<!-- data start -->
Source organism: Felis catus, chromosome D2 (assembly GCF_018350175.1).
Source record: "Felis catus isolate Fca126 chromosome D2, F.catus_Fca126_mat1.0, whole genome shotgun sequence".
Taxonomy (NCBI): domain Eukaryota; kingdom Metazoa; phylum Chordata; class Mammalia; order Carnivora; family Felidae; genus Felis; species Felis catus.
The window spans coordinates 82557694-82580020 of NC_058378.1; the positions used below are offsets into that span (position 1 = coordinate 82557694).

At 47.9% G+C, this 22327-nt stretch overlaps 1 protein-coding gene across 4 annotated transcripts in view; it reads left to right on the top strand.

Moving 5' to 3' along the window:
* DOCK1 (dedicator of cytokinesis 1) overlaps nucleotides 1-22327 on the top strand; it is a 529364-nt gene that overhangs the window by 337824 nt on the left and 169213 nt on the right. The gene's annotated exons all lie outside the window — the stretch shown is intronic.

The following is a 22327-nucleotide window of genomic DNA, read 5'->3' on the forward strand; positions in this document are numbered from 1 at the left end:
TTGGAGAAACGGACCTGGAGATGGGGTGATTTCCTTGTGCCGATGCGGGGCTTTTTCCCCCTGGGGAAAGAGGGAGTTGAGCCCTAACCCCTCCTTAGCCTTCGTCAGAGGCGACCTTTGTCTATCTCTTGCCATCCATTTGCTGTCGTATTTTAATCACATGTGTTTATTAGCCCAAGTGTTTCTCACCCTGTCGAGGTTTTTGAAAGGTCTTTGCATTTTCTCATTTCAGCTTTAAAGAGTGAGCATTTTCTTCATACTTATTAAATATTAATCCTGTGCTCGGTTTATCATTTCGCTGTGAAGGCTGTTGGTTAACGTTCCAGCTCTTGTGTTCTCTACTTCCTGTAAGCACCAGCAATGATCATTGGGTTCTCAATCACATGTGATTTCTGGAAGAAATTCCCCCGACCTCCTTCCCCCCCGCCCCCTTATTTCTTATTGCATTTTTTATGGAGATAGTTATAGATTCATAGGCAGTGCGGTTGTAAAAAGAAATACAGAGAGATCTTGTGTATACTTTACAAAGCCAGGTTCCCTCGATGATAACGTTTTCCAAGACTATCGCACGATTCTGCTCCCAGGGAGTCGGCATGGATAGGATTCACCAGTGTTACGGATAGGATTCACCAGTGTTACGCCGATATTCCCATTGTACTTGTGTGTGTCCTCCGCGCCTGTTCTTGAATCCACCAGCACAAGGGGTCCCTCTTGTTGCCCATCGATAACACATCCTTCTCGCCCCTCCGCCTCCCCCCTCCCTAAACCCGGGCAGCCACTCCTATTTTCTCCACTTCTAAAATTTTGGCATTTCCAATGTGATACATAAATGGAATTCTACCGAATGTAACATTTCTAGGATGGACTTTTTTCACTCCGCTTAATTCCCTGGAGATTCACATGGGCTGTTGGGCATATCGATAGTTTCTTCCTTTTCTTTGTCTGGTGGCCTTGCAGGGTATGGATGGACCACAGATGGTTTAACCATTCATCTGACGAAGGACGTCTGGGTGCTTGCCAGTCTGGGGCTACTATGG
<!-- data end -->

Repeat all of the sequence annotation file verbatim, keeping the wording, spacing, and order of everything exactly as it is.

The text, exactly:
Source organism: Felis catus, chromosome D2 (assembly GCF_018350175.1).
Source record: "Felis catus isolate Fca126 chromosome D2, F.catus_Fca126_mat1.0, whole genome shotgun sequence".
Taxonomy (NCBI): domain Eukaryota; kingdom Metazoa; phylum Chordata; class Mammalia; order Carnivora; family Felidae; genus Felis; species Felis catus.
The window spans coordinates 82557694-82580020 of NC_058378.1; the positions used below are offsets into that span (position 1 = coordinate 82557694).

At 47.9% G+C, this 22327-nt stretch overlaps 1 protein-coding gene across 4 annotated transcripts in view; it reads left to right on the top strand.

Moving 5' to 3' along the window:
* DOCK1 (dedicator of cytokinesis 1) overlaps nucleotides 1-22327 on the top strand; it is a 529364-nt gene that overhangs the window by 337824 nt on the left and 169213 nt on the right. The gene's annotated exons all lie outside the window — the stretch shown is intronic.

The following is a 22327-nucleotide window of genomic DNA, read 5'->3' on the forward strand; positions in this document are numbered from 1 at the left end:
TTGGAGAAACGGACCTGGAGATGGGGTGATTTCCTTGTGCCGATGCGGGGCTTTTTCCCCCTGGGGAAAGAGGGAGTTGAGCCCTAACCCCTCCTTAGCCTTCGTCAGAGGCGACCTTTGTCTATCTCTTGCCATCCATTTGCTGTCGTATTTTAATCACATGTGTTTATTAGCCCAAGTGTTTCTCACCCTGTCGAGGTTTTTGAAAGGTCTTTGCATTTTCTCATTTCAGCTTTAAAGAGTGAGCATTTTCTTCATACTTATTAAATATTAATCCTGTGCTCGGTTTATCATTTCGCTGTGAAGGCTGTTGGTTAACGTTCCAGCTCTTGTGTTCTCTACTTCCTGTAAGCACCAGCAATGATCATTGGGTTCTCAATCACATGTGATTTCTGGAAGAAATTCCCCCGACCTCCTTCCCCCCCGCCCCCTTATTTCTTATTGCATTTTTTATGGAGATAGTTATAGATTCATAGGCAGTGCGGTTGTAAAAAGAAATACAGAGAGATCTTGTGTATACTTTACAAAGCCAGGTTCCCTCGATGATAACGTTTTCCAAGACTATCGCACGATTCTGCTCCCAGGGAGTCGGCATGGATAGGATTCACCAGTGTTACGGATAGGATTCACCAGTGTTACGCCGATATTCCCATTGTACTTGTGTGTGTCCTCCGCGCCTGTTCTTGAATCCACCAGCACAAGGGGTCCCTCTTGTTGCCCATCGATAACACATCCTTCTCGCCCCTCCGCCTCCCCCCTCCCTAAACCCGGGCAGCCACTCCTATTTTCTCCACTTCTAAAATTTTGGCATTTCCAATGTGATACATAAATGGAATTCTACCGAATGTAACATTTCTAGGATGGACTTTTTTCACTCCGCTTAATTCCCTGGAGATTCACATGGGCTGTTGGGCATATCGATAGTTTCTTCCTTTTCTTTGTCTGGTGGCCTTGCAGGGTATGGATGGACCACAGATGGTTTAACCATTCATCTGACGAAGGACGTCTGGGTGCTTGCCAGTCTGGGGCTACTATGG